Don't Dream It's Rover
Adventures in Ghostsitting
Things at the ghostly junkyard have calmed down since Mel Hargrove and her boyfriend, Becker, destroyed a nasty ghost bent on mischief and mayhem. So when Becker brings a stray dog to her house, one that seems to understand far more than it should and might have brought along a ghostly friend, she is not exactly happy. A junkyard full of ghosts is no place for a pet — or for ghosts she can’t see or talk to.
She tries everything she has in her arsenal to get answers, but time is running out when she finally realizes what they’re up against. No amount of hairspray, jelly shoes, or lace gloves is going to get her out of a confrontation that threatens not only her home but possibly her very life.
Just watching him made her exhausted.
“Sweetie, even the dead can’t miss hearing you when you scream like that. Calm down.” Her mother, dead for over ten years, stuck her head and an arm out of the Victrola on the mahogany table inside the foyer and waggled a finger at Mel.
Mel barely resisted rolling her eyes. She did not need her mother interfering right now, especially if she was going to have to have words with Becker about how she was most definitely not keeping a dog in this house. Especially not a dog who was currently drooling on her best jelly shoes. Ew!
“Mumford, where are you?” she heard Becker call from the back of the house. Mumford? What kind of dog name was that? Becker had better be ready to do some serious explaining. And to take this dog with him when he left after dinner.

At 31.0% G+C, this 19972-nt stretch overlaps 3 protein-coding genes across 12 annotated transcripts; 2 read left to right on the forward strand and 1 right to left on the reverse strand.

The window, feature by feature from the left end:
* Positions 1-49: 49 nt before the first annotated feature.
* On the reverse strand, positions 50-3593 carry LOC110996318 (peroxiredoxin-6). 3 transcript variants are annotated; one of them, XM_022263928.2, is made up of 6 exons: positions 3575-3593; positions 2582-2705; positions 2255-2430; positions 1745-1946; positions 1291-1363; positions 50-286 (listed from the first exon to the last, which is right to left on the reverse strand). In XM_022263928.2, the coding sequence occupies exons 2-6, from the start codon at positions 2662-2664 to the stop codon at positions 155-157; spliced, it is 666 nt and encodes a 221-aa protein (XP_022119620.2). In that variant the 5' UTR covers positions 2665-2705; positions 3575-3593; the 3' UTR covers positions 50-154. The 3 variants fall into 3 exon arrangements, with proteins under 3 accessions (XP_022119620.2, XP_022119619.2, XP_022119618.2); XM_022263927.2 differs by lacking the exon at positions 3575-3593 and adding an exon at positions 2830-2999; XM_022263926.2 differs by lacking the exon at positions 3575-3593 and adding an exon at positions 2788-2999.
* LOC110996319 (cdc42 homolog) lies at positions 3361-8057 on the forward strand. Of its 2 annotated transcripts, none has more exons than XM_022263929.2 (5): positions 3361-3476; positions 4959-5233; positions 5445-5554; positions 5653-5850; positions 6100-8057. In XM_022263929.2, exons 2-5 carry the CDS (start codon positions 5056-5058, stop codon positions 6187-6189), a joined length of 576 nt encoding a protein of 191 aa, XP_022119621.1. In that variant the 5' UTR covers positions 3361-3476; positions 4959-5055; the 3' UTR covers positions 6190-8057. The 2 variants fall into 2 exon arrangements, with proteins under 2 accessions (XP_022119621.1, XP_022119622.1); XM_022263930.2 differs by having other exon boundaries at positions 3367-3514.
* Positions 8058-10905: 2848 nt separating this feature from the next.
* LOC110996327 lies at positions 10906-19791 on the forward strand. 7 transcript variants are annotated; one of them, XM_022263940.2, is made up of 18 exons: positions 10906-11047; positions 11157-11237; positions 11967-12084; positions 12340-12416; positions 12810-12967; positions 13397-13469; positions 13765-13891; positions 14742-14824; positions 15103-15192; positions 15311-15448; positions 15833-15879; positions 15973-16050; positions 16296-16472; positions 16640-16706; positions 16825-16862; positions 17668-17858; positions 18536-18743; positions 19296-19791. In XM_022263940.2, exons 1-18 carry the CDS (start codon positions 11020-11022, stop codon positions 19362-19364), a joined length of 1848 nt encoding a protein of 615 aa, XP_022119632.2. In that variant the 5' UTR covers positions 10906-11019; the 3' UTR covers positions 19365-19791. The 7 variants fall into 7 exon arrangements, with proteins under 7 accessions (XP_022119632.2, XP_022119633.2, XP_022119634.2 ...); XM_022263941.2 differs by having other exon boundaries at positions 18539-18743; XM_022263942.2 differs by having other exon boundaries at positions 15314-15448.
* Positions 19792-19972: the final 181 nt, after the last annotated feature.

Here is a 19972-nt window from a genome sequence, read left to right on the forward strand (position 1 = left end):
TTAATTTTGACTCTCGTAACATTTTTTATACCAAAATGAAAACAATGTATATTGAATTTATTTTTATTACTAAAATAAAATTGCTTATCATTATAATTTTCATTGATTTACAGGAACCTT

“In here,” she yelled. Getting the waggling finger from her mom again was more than worth the release hollering gave her. The dog whipped its head around when Becker came trotting down the hallway. The front-end hydraulics started again, and its tail was wagging so fast it was a blur.
“Oh, hey.” Becker crouched down and gave the pup a vigorous scratching. Fido, or Mumford, as Becker called him, promptly lay on his side and continued with the tail wagging, although now it was thumping on her carpet hard enough to vibrate the floor under her feet.
No kiss for her, no real hello, just a “hey” and scratching for the dog. Maybe they were further along in their relationship than she’d realized.
She waited a few seconds to be introduced. Her mother stuck her head out of the horn attached to the top of the Victrola once more and smiled a smile that told Mel she knew exactly what was going through Mel’s head. Mel turned from her because she did not want to be reminded that she shouldn’t be jealous of a freaking dog.
After another minute of belly scratching and no other ghosts showing up at all, Mel cleared her throat. “So who’s this little furball?”
Becker’s smile was nearly blinding. She knew, of course, how much he loved animals. He’d devoted his whole life to caring for them. But she hadn’t seen that look on his face before. Pure joy, pure love, pure adoration. Okay, now she could officially be jealous of the four-legged critter. Becker had never looked at her like that. Ever.